I think that there will be very few locations across the country where you can not send text messages or have Internet access. So that’s being worked out and am sure that by the time we get there it would be well taken care of. I know that in Anambra State the electronic system was also used to transmit results from the wards.
Are you paying special attentions to Riverine areas?
Sure, we are doing that. Like I said, we are doing the registration now and in those locations — as you know — registration is happening at the INEC offices at the local government areas and other locations.
So we’re paying attention to other areas that are hard to reach.
Attention is also given to those places that are far away. I will like to show you some of our staff being deployed to rural communities where they have to go with boats, wear life jackets and all that.
Do you have challenges regarding staff inadequacies?
Yes, we have enough staff. But if there is need to fill new vacancies as a result of death, retirement, etc, we’ll do so.
But it’s still not so critical that elections cannot be conducted but the important thing is that the 2019 elections won’t be so demanding because it won’t include the governorship election.
What INEC is doing now is getting each state office to identify its specific needs — in terms of materials, human resources — for the elections.
This is because 2019 elections won’t be a standalone election like the last one held in Edo State.
This one, every state team would be conducting election so you cannot say you want to move resources from one state to another. That’s why each state has will have to identify all its needs ahead of the elections and let the headquarters know so as to make provisions for them.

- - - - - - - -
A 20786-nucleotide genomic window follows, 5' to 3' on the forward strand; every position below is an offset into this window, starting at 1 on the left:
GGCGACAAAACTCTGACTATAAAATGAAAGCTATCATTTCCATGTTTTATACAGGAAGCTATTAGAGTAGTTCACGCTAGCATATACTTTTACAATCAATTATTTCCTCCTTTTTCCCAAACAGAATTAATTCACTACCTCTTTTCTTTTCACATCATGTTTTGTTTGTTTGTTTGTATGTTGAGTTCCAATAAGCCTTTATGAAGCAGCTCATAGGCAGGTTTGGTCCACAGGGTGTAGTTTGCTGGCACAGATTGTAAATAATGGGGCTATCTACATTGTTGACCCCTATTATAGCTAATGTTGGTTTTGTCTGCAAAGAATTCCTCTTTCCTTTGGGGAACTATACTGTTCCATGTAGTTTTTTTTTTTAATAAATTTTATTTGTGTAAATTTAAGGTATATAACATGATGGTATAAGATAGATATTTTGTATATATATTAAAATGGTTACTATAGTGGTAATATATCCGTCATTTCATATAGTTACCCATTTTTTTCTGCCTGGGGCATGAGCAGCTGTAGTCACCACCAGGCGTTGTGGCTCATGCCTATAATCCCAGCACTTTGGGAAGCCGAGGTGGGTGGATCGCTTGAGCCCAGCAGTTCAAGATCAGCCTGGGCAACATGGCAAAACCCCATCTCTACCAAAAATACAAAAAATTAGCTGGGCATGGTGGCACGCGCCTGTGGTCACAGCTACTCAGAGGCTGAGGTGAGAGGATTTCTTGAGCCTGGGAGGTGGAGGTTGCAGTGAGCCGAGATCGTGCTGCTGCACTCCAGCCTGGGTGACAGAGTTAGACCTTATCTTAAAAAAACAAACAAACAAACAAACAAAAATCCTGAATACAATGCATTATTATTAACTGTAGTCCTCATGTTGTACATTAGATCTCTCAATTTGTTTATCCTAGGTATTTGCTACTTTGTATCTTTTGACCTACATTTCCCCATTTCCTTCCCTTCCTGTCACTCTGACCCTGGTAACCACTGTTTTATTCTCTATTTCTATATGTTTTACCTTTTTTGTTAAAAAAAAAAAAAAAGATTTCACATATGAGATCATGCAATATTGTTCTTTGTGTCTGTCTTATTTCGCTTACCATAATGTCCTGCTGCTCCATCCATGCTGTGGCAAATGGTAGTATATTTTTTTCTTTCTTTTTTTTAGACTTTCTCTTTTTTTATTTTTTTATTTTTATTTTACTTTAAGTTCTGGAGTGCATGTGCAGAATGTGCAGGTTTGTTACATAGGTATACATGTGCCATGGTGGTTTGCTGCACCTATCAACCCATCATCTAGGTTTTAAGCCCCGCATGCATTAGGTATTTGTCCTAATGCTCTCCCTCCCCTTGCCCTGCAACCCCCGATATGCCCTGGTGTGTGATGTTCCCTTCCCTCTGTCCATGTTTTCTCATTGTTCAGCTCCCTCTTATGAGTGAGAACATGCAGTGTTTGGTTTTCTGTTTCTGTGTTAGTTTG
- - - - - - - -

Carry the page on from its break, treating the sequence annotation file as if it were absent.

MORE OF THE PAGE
Do you have some statistics on PVCs in Edo State that you’d like to give us?
For 2017, —three quarters of registration— we had a total of 87,704 new registrations; 7, 833 requests for transfer and 10,516 requests for reprint of PVCs on account of loss or damaged cards.
When I assumed office in Juy 2017, we had more than 460,000 PVCs not collected as at the end of 2016.
Within the period of the continuous voter registration (CVR) from April 2017 up to end of 2017, only 7,690 of those PVCs have been collected.
We are currently in the first quarter of CVR for 2018.
For this January alone, as at January 30, we had processed 10,807 new PVCs. There seems to be an increase in registration this year because we now have more centres and we are moving some of the centres from location to location to meet otherwise hard-to-reach population.
Do you have any message specifically for politicians?
The greatest obstacle to democracy in Nigeria remains the political class, mainly the politicians and the political parties, their attitudes and conducts.
If you observe many of the elections that have been cancelled by the tribunals or the courts have had to with the fact that the process for the nomination of the candidates by the political parties was flopped.
So when the political parties don’t allow an even-playing field to all members who want to stand for election then you’ll have trouble.
The Electoral Act requires that INEC cannot reject candidates presented by political parties even when we know that the person did not participate in the primaries or rather participated and loss.